English Breakfast Tea
A Spot of Tea Perhaps?
While there is some controversy over the origins of the term English Breakfast Tea, there isn't any disagreement on the delicious flavors available. Some say that the term English Breakfast Tea actually started in America while others state that it was invented in Edinburgh, Scotland by a local tea merchant who coined the term as a marketing campaign. Regardless of it's origin, English Breakfast Tea has not only become a delicious beverage but a morning tradition in England, as well as many other parts of the world. Additionally, there is no argument when one describes the taste and aroma of English Breakfast Tea. It is robust, full-bodied and rich with a slight floral taste that is definitely an undertone. There are many different blends and ways to prepare this English delight.
English Breakfast Tea can be made with honey, milk, cream or sugar added to enhance it's flavor depending on individual taste and perhaps the meal that is it's accominment. Traditionally, English Breakfast Tea compliments hearty morning meals such as bacon, sausage, ham, spam or steak along with eggs, toast potatoes, waffles and even pancakes. It is said that the English want a tea strong enough to wash down the hearty meal and wash away the cholesterol. English Breakfast Tea is by far the most popular tea in England.
English Breakfast Tea is made with Black Teas. The tea is black due to the level of oxidation that the tea leaf is exposed to during processing, not a different type of plant. The various blends found in English Breakfast Tea include assam, ceylon, kenyan and in the more expensive brands generally found at specialty shops, you will find keenum as an ingredient. The teas used to make English Breakfast Tea is generally harvested from areas such as India, Sri Lanka, Kenya, Malawi and China.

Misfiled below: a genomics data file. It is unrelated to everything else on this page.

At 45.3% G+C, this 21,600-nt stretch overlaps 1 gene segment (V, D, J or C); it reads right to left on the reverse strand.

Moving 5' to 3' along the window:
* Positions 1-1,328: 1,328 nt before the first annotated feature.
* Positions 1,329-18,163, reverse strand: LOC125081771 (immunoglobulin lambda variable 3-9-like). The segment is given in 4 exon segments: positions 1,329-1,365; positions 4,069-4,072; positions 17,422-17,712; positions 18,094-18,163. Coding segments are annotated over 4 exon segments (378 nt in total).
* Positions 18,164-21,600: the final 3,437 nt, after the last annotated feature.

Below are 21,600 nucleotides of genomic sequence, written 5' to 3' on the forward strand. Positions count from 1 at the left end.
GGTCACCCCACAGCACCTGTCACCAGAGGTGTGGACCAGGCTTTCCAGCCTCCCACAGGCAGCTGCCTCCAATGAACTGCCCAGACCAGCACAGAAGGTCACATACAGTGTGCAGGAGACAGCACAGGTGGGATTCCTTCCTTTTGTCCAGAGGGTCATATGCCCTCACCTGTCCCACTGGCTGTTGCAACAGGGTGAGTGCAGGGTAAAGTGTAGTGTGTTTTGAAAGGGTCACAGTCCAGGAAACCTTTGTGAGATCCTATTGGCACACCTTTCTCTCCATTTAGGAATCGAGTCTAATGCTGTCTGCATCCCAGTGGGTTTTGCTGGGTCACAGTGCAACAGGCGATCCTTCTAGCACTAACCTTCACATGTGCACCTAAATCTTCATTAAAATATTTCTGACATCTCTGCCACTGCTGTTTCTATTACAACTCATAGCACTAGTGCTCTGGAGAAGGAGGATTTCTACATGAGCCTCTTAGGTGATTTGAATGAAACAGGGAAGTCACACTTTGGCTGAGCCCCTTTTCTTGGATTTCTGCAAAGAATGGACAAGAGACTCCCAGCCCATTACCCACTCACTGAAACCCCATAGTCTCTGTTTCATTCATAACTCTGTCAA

Prior to the English Breakfast Tea fad and tradition, the English typically only ate two meals per day. The first, a hearty breakfast, and the second, a filling dinner. Afternoon tea acted as a supplement to what we now know as lunch. Most English partook of the afternoon tea time. Later, fingerfoods were introduced by local pubs that served the afternoon tea. When English Breakfast Teas were intoduced decades later, it was quickly embraced since the natives were already accustomed to relating tea to a particular time of the day. It made sense to have a breakfast tea since they already celebrated afternoon tea time.
Another contributor to English Breakfast Tea's success is the plesant warm, perhaps toasty aroma. As anyone in the food and beverage business knows, we eat with our other senses far before we judge on flavor. English Breakfast Tea is no exception. The sweet honey filled warm aroma's heightened and please our smell sensory, therefore increasing the pleasant flavor perception.
If English Breakfast Tea is something new for you, perhaps you should give it a try. The tea itself has enough caffiene to give you a morning boost and awaken you. The flavors will certainly compliment any mean and the class you will feel taking part in a time-honored tradition will be priceless. Perhaps just replacing your morning cup of joe with a cup of English tea on Sunday's with a hearty and scrumptous meal will be a cultured experience. Once you are comfortable with explaining the taste and savoring the moment, you can invite your friends and family to a traditional English breakfast, with English Breakfast Tea as the honored guest. The bottom line is that you will enjoy drinking this delightful and aromatic traditional beverage until you reach the bottom of the cup.
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